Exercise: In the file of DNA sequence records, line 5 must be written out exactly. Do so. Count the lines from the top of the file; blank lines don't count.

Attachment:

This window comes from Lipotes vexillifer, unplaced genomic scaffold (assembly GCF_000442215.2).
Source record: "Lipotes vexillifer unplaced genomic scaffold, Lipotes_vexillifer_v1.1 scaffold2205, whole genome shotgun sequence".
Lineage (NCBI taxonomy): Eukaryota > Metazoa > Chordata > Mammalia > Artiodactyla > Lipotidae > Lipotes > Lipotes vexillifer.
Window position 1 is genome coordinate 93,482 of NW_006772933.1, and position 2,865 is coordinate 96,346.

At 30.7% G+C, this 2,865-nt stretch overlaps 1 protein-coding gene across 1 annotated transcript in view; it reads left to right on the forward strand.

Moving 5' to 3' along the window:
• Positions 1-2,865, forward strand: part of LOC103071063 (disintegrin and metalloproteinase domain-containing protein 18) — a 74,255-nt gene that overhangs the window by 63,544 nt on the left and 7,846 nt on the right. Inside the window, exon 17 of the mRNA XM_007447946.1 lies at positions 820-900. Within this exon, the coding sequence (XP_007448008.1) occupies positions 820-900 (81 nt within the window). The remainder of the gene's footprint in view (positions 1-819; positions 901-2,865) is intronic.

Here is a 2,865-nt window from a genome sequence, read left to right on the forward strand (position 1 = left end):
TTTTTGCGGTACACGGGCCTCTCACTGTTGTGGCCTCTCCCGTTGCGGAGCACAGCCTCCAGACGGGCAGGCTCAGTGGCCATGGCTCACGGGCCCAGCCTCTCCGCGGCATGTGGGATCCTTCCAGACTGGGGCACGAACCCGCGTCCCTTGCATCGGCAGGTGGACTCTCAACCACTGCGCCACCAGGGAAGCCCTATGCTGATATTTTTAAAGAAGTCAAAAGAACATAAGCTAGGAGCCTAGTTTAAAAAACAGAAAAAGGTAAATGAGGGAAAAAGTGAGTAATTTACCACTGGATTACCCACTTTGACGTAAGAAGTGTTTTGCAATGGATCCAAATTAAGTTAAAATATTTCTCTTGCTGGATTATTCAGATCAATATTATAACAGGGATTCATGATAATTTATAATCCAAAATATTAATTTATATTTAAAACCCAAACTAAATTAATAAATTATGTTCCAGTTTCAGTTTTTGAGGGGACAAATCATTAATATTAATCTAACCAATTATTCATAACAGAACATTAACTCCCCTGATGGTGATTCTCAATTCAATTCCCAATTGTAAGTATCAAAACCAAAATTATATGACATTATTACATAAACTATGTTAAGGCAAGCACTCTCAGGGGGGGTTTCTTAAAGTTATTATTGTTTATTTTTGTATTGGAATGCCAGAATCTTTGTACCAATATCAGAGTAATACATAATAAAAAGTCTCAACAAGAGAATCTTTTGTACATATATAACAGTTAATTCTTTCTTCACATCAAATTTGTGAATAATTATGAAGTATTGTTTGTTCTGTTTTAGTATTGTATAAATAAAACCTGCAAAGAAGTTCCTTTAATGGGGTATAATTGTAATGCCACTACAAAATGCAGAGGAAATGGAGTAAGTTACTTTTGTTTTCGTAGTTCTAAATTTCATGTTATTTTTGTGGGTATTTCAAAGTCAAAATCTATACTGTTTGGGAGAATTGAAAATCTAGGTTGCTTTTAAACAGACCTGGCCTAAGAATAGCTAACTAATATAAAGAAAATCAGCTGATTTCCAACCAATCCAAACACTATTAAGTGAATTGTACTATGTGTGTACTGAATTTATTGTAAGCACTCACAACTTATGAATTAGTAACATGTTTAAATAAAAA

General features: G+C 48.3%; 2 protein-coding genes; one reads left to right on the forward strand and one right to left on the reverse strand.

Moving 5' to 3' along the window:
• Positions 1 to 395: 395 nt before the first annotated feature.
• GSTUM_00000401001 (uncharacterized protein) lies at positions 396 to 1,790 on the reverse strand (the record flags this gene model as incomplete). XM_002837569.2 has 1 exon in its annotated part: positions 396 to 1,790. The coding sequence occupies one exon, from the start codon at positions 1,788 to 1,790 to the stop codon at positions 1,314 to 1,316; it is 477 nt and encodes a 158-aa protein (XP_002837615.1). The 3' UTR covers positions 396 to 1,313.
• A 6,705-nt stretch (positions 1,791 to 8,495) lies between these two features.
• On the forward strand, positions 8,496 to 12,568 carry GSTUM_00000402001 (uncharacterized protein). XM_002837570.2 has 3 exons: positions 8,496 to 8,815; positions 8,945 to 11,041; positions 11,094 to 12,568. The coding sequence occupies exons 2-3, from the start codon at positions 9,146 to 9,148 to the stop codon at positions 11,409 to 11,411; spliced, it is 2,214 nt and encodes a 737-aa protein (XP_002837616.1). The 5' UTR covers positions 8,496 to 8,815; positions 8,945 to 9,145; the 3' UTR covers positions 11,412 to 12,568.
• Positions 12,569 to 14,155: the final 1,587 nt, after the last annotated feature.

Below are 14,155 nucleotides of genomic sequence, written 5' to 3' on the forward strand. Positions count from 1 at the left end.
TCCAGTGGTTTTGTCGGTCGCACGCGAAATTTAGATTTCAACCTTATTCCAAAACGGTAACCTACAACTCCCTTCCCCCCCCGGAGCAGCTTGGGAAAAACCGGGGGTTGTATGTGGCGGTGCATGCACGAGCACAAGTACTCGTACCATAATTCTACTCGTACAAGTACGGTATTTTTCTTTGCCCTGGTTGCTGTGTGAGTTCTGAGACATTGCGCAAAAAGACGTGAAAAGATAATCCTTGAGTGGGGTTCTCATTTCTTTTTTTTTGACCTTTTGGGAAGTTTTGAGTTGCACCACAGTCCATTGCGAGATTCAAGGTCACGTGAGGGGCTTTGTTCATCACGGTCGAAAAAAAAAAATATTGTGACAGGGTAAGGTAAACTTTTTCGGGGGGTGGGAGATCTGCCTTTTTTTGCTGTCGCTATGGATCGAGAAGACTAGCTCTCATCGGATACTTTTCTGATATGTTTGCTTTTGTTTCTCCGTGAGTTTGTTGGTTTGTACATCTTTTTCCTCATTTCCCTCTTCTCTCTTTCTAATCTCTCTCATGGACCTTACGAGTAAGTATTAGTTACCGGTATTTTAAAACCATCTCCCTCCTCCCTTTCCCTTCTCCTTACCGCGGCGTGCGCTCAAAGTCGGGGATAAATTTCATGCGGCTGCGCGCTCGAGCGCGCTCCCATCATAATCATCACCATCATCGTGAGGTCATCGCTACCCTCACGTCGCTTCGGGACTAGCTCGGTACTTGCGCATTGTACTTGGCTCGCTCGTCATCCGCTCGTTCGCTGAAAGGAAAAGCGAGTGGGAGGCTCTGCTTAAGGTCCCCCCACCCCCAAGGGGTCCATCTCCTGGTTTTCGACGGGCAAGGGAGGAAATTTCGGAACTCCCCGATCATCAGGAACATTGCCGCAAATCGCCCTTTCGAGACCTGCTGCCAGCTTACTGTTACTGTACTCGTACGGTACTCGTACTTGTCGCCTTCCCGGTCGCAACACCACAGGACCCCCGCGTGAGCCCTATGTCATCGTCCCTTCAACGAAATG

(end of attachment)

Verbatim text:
At 30.7% G+C, this 2,865-nt stretch overlaps 1 protein-coding gene across 1 annotated transcript in view; it reads left to right on the forward strand.